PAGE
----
Project description:The blood-brain barrier (BBB) is critical in maintaining a physical and metabolic barrier between the blood and the brain. The BBB consists of brain microvascular endothelial cells (BMECs) that line the brain vasculature and combine with astrocytes, neurons and pericytes to form the neurovascular unit. We hypothesized that astrocytes and neurons generated from human-induced pluripotent stem cells (iPSCs) could induce BBB phenotypes in iPSC-derived BMECs, creating a robust multicellular human BBB model. To this end, iPSCs were used to form neural progenitor-like EZ-spheres, which were in turn differentiated to neurons and astrocytes, enabling facile neural cell generation. The iPSC-derived astrocytes and neurons induced barrier tightening in primary rat BMECs indicating their BBB inductive capacity. When co-cultured with human iPSC-derived BMECs, the iPSC-derived neurons and astrocytes significantly elevated trans-endothelial electrical resistance, reduced passive permeability, and improved tight junction continuity in the BMEC cell population, while p-glycoprotein efflux transporter activity was unchanged. A physiologically relevant neural cell mixture of one neuron: three astrocytes yielded optimal BMEC induction properties. Finally, an isogenic multicellular BBB model was successfully demonstrated employing BMECs, astrocytes, and neurons from the same donor iPSC source. It is anticipated that such an isogenic facsimile of the human BBB could have applications in furthering understanding the cellular interplay of the neurovascular unit in both healthy and diseased humans. Read the Editorial Highlight for this article on page 843.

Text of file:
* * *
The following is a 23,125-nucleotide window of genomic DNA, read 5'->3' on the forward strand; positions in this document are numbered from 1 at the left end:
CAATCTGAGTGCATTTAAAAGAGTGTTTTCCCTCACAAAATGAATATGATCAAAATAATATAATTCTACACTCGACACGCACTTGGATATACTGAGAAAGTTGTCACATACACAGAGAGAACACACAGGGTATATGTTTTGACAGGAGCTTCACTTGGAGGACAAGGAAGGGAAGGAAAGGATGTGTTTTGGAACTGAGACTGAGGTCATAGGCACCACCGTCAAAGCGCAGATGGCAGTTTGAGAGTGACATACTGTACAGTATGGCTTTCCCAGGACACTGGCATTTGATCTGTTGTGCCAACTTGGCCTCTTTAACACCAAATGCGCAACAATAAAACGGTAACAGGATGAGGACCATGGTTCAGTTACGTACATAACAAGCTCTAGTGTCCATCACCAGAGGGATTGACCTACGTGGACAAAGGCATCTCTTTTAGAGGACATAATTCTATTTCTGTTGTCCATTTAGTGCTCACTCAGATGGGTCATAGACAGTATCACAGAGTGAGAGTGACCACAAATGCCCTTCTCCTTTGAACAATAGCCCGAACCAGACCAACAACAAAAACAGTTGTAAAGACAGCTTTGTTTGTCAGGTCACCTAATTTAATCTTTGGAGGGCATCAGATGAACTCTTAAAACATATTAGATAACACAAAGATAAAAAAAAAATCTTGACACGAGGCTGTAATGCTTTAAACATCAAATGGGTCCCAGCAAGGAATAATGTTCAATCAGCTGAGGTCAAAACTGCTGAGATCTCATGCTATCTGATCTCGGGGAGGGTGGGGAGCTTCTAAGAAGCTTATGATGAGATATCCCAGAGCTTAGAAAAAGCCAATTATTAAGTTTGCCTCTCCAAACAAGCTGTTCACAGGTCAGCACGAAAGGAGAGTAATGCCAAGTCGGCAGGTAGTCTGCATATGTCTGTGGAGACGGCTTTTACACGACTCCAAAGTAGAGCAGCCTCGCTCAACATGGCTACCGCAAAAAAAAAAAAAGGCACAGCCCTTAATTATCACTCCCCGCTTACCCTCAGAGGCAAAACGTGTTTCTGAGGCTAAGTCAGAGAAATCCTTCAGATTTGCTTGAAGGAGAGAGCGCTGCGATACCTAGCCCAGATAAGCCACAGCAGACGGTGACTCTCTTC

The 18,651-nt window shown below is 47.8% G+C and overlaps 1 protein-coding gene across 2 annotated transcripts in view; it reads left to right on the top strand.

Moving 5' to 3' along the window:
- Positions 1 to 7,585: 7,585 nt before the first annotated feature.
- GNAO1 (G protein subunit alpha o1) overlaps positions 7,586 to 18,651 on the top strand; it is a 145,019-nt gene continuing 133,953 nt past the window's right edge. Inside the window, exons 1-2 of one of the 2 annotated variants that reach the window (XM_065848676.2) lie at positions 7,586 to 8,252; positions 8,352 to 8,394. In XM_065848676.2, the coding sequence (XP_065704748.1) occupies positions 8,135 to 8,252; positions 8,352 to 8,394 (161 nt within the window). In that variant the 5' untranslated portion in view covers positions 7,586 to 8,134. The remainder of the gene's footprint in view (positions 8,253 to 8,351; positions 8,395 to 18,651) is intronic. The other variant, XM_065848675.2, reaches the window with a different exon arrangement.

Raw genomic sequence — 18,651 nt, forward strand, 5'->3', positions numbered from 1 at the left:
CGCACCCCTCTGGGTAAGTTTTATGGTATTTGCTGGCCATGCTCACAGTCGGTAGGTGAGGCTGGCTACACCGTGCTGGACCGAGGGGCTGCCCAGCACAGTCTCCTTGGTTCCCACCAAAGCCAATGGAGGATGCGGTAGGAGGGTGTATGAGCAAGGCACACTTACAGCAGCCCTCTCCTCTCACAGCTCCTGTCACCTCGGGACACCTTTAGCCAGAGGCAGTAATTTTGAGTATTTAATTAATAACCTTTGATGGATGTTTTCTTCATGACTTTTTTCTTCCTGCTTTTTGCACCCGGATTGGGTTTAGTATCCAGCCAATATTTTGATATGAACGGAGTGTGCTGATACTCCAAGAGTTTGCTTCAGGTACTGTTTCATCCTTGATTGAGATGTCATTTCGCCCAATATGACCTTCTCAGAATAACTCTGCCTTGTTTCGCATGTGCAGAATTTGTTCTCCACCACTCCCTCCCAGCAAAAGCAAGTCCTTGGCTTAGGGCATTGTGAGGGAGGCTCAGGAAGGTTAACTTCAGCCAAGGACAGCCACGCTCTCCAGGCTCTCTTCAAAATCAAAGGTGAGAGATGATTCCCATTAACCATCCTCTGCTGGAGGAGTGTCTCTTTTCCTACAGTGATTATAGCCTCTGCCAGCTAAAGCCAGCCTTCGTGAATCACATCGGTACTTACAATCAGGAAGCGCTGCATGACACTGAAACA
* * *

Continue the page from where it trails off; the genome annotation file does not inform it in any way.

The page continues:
Project description:The strong barrier function of the blood-brain barrier (BBB) protects the central nervous system (CNS) from xenobiotic substances, while the expression of selective transporters controls the transportation of nutrients between the blood and brain. As a result, the delivery of drugs to the CNS and prediction of the ability of specific drugs to penetrate the BBB can be difficult. Although in vivo pharmacokinetic analysis using rodents is a commonly used method for predicting human BBB permeability, novel in vitro BBB models, such as Transwell models, have been developed recently. Induced pluripotent stem cells (iPSCs) have the potential to differentiate into various types of cells, and protocols for the differentiation of iPSCs to generate brain microvascular endothelial cells (BMECs) have been reported. The use of iPSCs makes it easy to scale-up iPSC-derived BMECs (iBMECs) and enables production of BBB disease models by using iPSCs from multiple donors with disease, which are advantageous properties compared with models that utilize primary BMECs (pBMECs). There has been little research on the value of iBMECs for predicting BBB permeability. This study focused on the similarity of iBMECs to pBMECs and investigated the ability of iPSC-BBB models (monoculture and coculture) to predict in vivo human BBB permeability using iBMECs. iBMECs express BMEC markers (e.g., VE-cadherin and claudin-5) and influx/efflux transporters (e.g., Glut-1, SLC7A5, CD220, P-gp, ABCG2, and MRP-1) and exhibit high barrier function (transendothelial electrical resistance, >1000 ??×?cm2) as well as similar transporter expression profiles to pBMECs. We determined that the efflux activity using P-glycoprotein (P-gp) transporter is not sufficient in iBMECs, while in drug permeability tests, iPSC-derived BBB models showed a higher correlation with in vivo human BBB permeability compared with a rat BBB model and the Caco-2 model. In a comparison between monoculture and coculture models, the coculture BBB model showed higher efflux activity for compounds with low CNS permeability (e.g., verapamil and thioridazine). In conclusion, iPSC-BBB models make it possible to predict BBB permeability, and employing coculturing can improve iPSC-BBB function.